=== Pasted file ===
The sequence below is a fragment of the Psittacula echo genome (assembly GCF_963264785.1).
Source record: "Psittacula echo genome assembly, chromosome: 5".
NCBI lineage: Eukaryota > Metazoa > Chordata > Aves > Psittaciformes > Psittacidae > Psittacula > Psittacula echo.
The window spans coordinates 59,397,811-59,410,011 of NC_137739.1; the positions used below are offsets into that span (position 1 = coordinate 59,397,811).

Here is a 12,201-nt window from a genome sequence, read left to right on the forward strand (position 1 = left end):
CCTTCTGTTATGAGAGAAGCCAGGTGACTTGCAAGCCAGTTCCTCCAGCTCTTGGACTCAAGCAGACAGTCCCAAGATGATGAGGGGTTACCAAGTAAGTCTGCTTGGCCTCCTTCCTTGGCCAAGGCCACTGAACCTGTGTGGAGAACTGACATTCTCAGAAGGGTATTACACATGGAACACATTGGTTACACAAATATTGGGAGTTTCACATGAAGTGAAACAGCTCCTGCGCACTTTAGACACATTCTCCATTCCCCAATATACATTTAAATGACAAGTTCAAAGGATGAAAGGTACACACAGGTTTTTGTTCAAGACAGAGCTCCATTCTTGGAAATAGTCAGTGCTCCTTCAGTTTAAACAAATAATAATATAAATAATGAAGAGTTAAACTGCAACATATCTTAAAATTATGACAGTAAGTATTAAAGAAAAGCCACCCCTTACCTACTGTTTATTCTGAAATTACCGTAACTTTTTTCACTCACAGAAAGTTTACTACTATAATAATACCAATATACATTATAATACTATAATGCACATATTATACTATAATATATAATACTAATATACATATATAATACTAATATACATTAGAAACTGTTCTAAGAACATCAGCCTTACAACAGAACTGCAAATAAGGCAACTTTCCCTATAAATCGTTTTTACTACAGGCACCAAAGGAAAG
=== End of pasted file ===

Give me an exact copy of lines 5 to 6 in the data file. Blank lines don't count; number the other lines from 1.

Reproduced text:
Here is a 12,201-nt window from a genome sequence, read left to right on the forward strand (position 1 = left end):
CCTTCTGTTATGAGAGAAGCCAGGTGACTTGCAAGCCAGTTCCTCCAGCTCTTGGACTCAAGCAGACAGTCCCAAGATGATGAGGGGTTACCAAGTAAGTCTGCTTGGCCTCCTTCCTTGGCCAAGGCCACTGAACCTGTGTGGAGAACTGACATTCTCAGAAGGGTATTACACATGGAACACATTGGTTACACAAATATTGGGAGTTTCACATGAAGTGAAACAGCTCCTGCGCACTTTAGACACATTCTCCATTCCCCAATATACATTTAAATGACAAGTTCAAAGGATGAAAGGTACACACAGGTTTTTGTTCAAGACAGAGCTCCATTCTTGGAAATAGTCAGTGCTCCTTCAGTTTAAACAAATAATAATATAAATAATGAAGAGTTAAACTGCAACATATCTTAAAATTATGACAGTAAGTATTAAAGAAAAGCCACCCCTTACCTACTGTTTATTCTGAAATTACCGTAACTTTTTTCACTCACAGAAAGTTTACTACTATAATAATACCAATATACATTATAATACTATAATGCACATATTATACTATAATATATAATACTAATATACATATATAATACTAATATACATTAGAAACTGTTCTAAGAACATCAGCCTTACAACAGAACTGCAAATAAGGCAACTTTCCCTATAAATCGTTTTTACTACAGGCACCAAAGGAAAG